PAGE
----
Apple also added two new models: Apple Watch Nike Plus and Apple Watch Hermes. What made these models unique were their straps and watch faces that were not available to other users. The next update arrived with the Series 3 in late 2017. These models added optional support for LTE cellular connectivity that would add $10 to your monthly phone bill, Bluetooth 4.2, an altimeter to measure ascended flights, and 768 MB of RAM. Reception of the Apple Watch was generally positive, with a few exceptions, especially with the original launch. Reviewers praised the watch's overall design and its potential to integrate into everyday life, but noted speed and price issues.
Many described the watch as functional and convenient, although they also felt that it did not offer as much functionality as smartphones at its launch. Farhad Manjoo of The New York Times thought the device had a steep learning curve and said it took him "three long, often confusing and frustrating days" to get used to it. But when critics compared it to competing products, such as Android Wear, they stated that "the smartwatch finally makes sense." There were also mixed opinions on the battery life, with Geoffrey Fowler of The Wall Street Journal saying that "the battery lives up to its all-day billing, but sometimes just barely." Others complained that there simply wasn't much to do with it.
The Financial Times' Tim Bradshaw used the Apple Watch for a few days and concluded that there were no "killer apps" so far besides telling time, which is the basic function of a wristwatch anyway. There were also some issues with the Apple Watch heart monitor for people with tattoos working properly, as the watch shined a green LED light on the skin and recorded the amount of light absorbed by the blood. But in certain circumstances, such as with tattoos or other conditions, the skin would not allow the green light to be absorbed and would therefore provide inaccurate heart monitor results.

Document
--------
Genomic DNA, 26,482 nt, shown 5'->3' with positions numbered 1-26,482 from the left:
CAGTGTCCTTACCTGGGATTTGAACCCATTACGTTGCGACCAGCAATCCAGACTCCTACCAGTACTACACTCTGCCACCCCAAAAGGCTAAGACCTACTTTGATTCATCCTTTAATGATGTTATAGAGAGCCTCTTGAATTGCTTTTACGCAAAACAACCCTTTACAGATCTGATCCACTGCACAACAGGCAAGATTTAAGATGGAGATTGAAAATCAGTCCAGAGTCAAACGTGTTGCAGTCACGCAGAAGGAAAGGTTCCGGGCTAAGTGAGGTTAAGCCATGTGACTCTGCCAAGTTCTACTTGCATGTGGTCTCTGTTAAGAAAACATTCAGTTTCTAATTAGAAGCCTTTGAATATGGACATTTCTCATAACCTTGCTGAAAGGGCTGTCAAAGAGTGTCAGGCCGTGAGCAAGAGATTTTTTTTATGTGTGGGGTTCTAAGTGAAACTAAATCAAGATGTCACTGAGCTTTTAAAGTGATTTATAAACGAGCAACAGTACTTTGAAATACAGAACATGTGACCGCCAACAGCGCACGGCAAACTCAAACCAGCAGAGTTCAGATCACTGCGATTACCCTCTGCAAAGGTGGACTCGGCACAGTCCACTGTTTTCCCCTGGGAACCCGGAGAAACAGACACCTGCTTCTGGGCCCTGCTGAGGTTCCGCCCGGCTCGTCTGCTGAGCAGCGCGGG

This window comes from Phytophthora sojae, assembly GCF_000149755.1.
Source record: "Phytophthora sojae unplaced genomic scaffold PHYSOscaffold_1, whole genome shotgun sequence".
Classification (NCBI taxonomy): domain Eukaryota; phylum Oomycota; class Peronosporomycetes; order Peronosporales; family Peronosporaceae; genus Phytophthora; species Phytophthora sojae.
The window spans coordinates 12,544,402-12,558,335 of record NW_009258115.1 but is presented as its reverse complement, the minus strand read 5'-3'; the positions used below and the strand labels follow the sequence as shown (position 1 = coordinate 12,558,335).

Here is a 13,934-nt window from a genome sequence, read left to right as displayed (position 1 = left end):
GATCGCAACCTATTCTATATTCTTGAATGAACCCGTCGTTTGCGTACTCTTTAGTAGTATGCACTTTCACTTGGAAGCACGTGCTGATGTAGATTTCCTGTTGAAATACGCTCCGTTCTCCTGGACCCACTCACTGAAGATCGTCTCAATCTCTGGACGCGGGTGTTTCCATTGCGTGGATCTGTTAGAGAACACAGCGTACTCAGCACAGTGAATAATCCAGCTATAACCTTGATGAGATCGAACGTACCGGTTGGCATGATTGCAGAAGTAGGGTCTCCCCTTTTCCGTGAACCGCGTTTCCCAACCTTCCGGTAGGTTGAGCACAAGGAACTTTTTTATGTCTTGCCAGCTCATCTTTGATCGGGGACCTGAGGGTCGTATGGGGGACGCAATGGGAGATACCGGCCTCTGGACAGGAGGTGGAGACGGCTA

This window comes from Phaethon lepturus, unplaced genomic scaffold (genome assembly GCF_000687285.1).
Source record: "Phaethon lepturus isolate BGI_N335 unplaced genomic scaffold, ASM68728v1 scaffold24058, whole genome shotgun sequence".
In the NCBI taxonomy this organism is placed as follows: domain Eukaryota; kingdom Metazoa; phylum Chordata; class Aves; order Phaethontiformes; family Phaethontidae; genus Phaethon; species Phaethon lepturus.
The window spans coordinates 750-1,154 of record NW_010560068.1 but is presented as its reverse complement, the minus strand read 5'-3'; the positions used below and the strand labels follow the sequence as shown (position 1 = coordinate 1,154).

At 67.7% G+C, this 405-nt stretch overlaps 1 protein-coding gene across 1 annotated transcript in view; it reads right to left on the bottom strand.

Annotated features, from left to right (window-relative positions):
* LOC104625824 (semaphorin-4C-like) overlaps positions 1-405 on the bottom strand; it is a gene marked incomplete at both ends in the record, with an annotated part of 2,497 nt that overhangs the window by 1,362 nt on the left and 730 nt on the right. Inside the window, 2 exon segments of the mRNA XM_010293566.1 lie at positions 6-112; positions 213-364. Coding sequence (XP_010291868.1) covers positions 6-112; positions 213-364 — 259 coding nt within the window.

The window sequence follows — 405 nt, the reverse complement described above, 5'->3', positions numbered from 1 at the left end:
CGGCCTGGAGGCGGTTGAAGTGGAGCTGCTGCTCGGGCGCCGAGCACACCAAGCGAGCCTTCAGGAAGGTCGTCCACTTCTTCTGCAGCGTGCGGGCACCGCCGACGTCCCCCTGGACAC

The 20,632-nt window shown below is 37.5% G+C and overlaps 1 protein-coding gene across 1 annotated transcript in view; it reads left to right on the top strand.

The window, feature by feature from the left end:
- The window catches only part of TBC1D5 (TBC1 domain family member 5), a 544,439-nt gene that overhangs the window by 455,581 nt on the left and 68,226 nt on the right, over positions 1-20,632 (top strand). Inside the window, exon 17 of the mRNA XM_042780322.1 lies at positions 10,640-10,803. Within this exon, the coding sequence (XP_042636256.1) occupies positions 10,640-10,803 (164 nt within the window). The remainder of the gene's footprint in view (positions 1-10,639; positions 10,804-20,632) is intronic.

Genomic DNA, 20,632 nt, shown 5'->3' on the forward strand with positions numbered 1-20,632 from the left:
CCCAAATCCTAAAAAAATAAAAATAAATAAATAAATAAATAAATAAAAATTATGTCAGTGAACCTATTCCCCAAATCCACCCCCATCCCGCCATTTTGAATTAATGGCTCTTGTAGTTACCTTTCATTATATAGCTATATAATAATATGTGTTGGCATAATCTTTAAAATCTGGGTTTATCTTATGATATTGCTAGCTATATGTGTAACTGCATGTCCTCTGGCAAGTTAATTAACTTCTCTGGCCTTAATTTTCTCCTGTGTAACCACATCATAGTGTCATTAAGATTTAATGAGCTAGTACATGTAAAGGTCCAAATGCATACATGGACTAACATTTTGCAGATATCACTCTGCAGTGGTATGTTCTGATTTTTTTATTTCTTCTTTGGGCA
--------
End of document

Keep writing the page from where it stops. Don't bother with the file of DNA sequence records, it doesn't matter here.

Since its launch in 2015, the Apple Watch has become the world's number one smartwatch with approximately 24% of the global market share and generates billions of dollars for Apple each year. But it is interesting to note that the watch has not yet received a design update. It looks the same today as it did three and a half years ago, and many are wondering how the Apple Watch will change when Apple gives it a new design. Will it still have a rectangular design or will Apple go in the direction of the Moto 360 and create a circular Apple Watch? I personally enjoy the current design, although I would appreciate a slimmer profile as I tend to hit my watch on various things, such as doors.
But let me know in the comments what you'd like to see in a redesigned Apple Watch. And if you want to vote for the next topic in the video, don't forget to subscribe. Thanks for watching and see you next time.